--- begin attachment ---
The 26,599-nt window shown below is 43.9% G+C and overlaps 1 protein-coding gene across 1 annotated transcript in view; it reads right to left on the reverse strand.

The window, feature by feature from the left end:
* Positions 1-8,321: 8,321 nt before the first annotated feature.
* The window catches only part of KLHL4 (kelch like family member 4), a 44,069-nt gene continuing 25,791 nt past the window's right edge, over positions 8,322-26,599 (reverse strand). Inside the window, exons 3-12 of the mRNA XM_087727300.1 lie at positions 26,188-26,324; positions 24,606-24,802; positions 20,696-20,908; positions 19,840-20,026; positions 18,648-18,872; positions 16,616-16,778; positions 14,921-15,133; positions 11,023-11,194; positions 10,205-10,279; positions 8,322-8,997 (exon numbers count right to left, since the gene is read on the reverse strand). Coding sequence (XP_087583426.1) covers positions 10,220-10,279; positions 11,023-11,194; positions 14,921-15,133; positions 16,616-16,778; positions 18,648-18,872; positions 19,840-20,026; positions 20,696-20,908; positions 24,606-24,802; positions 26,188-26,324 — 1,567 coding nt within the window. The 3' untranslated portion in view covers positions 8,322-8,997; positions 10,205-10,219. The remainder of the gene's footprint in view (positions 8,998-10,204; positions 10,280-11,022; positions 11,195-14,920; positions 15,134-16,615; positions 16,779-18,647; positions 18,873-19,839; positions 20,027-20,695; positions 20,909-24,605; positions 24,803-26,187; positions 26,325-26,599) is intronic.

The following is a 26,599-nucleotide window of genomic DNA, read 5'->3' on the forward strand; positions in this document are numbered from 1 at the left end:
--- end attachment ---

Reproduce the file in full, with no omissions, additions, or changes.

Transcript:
The 26,599-nt window shown below is 43.9% G+C and overlaps 1 protein-coding gene across 1 annotated transcript in view; it reads right to left on the reverse strand.

The window, feature by feature from the left end:
* Positions 1-8,321: 8,321 nt before the first annotated feature.
* The window catches only part of KLHL4 (kelch like family member 4), a 44,069-nt gene continuing 25,791 nt past the window's right edge, over positions 8,322-26,599 (reverse strand). Inside the window, exons 3-12 of the mRNA XM_087727300.1 lie at positions 26,188-26,324; positions 24,606-24,802; positions 20,696-20,908; positions 19,840-20,026; positions 18,648-18,872; positions 16,616-16,778; positions 14,921-15,133; positions 11,023-11,194; positions 10,205-10,279; positions 8,322-8,997 (exon numbers count right to left, since the gene is read on the reverse strand). Coding sequence (XP_087583426.1) covers positions 10,220-10,279; positions 11,023-11,194; positions 14,921-15,133; positions 16,616-16,778; positions 18,648-18,872; positions 19,840-20,026; positions 20,696-20,908; positions 24,606-24,802; positions 26,188-26,324 — 1,567 coding nt within the window. The 3' untranslated portion in view covers positions 8,322-8,997; positions 10,205-10,219. The remainder of the gene's footprint in view (positions 8,998-10,204; positions 10,280-11,022; positions 11,195-14,920; positions 15,134-16,615; positions 16,779-18,647; positions 18,873-19,839; positions 20,027-20,695; positions 20,909-24,605; positions 24,803-26,187; positions 26,325-26,599) is intronic.

The following is a 26,599-nucleotide window of genomic DNA, read 5'->3' on the forward strand; positions in this document are numbered from 1 at the left end: